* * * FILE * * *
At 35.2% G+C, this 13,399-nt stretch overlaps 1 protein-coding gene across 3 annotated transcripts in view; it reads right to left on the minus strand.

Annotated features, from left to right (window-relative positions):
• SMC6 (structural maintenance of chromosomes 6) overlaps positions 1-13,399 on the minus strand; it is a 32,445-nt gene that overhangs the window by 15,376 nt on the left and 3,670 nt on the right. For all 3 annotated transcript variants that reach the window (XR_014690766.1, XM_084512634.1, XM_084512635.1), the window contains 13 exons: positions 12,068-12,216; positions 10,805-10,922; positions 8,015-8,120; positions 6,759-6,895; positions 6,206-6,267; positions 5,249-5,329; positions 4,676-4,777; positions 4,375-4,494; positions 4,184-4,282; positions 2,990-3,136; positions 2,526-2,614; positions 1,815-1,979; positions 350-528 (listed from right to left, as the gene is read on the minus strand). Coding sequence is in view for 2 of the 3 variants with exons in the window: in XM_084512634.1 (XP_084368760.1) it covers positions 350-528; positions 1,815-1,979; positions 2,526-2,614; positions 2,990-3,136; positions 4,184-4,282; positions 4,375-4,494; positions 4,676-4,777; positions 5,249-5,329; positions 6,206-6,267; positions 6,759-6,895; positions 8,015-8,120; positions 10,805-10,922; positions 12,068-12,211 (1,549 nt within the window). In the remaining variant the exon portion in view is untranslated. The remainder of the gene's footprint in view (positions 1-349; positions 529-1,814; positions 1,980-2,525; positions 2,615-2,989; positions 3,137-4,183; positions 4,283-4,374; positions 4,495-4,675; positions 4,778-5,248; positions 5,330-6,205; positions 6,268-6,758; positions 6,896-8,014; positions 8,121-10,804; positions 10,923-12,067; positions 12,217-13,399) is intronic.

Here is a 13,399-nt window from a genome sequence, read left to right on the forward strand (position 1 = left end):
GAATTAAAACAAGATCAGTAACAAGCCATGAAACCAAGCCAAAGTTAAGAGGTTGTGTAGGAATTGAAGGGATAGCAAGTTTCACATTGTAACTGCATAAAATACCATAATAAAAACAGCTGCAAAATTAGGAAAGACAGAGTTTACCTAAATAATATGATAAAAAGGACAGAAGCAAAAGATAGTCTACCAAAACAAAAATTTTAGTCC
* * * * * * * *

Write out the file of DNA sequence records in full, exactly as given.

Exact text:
At 35.2% G+C, this 13,399-nt stretch overlaps 1 protein-coding gene across 3 annotated transcripts in view; it reads right to left on the minus strand.

Annotated features, from left to right (window-relative positions):
• SMC6 (structural maintenance of chromosomes 6) overlaps positions 1-13,399 on the minus strand; it is a 32,445-nt gene that overhangs the window by 15,376 nt on the left and 3,670 nt on the right. For all 3 annotated transcript variants that reach the window (XR_014690766.1, XM_084512634.1, XM_084512635.1), the window contains 13 exons: positions 12,068-12,216; positions 10,805-10,922; positions 8,015-8,120; positions 6,759-6,895; positions 6,206-6,267; positions 5,249-5,329; positions 4,676-4,777; positions 4,375-4,494; positions 4,184-4,282; positions 2,990-3,136; positions 2,526-2,614; positions 1,815-1,979; positions 350-528 (listed from right to left, as the gene is read on the minus strand). Coding sequence is in view for 2 of the 3 variants with exons in the window: in XM_084512634.1 (XP_084368760.1) it covers positions 350-528; positions 1,815-1,979; positions 2,526-2,614; positions 2,990-3,136; positions 4,184-4,282; positions 4,375-4,494; positions 4,676-4,777; positions 5,249-5,329; positions 6,206-6,267; positions 6,759-6,895; positions 8,015-8,120; positions 10,805-10,922; positions 12,068-12,211 (1,549 nt within the window). In the remaining variant the exon portion in view is untranslated. The remainder of the gene's footprint in view (positions 1-349; positions 529-1,814; positions 1,980-2,525; positions 2,615-2,989; positions 3,137-4,183; positions 4,283-4,374; positions 4,495-4,675; positions 4,778-5,248; positions 5,330-6,205; positions 6,268-6,758; positions 6,896-8,014; positions 8,121-10,804; positions 10,923-12,067; positions 12,217-13,399) is intronic.

Here is a 13,399-nt window from a genome sequence, read left to right on the forward strand (position 1 = left end):
GAATTAAAACAAGATCAGTAACAAGCCATGAAACCAAGCCAAAGTTAAGAGGTTGTGTAGGAATTGAAGGGATAGCAAGTTTCACATTGTAACTGCATAAAATACCATAATAAAAACAGCTGCAAAATTAGGAAAGACAGAGTTTACCTAAATAATATGATAAAAAGGACAGAAGCAAAAGATAGTCTACCAAAACAAAAATTTTAGTCC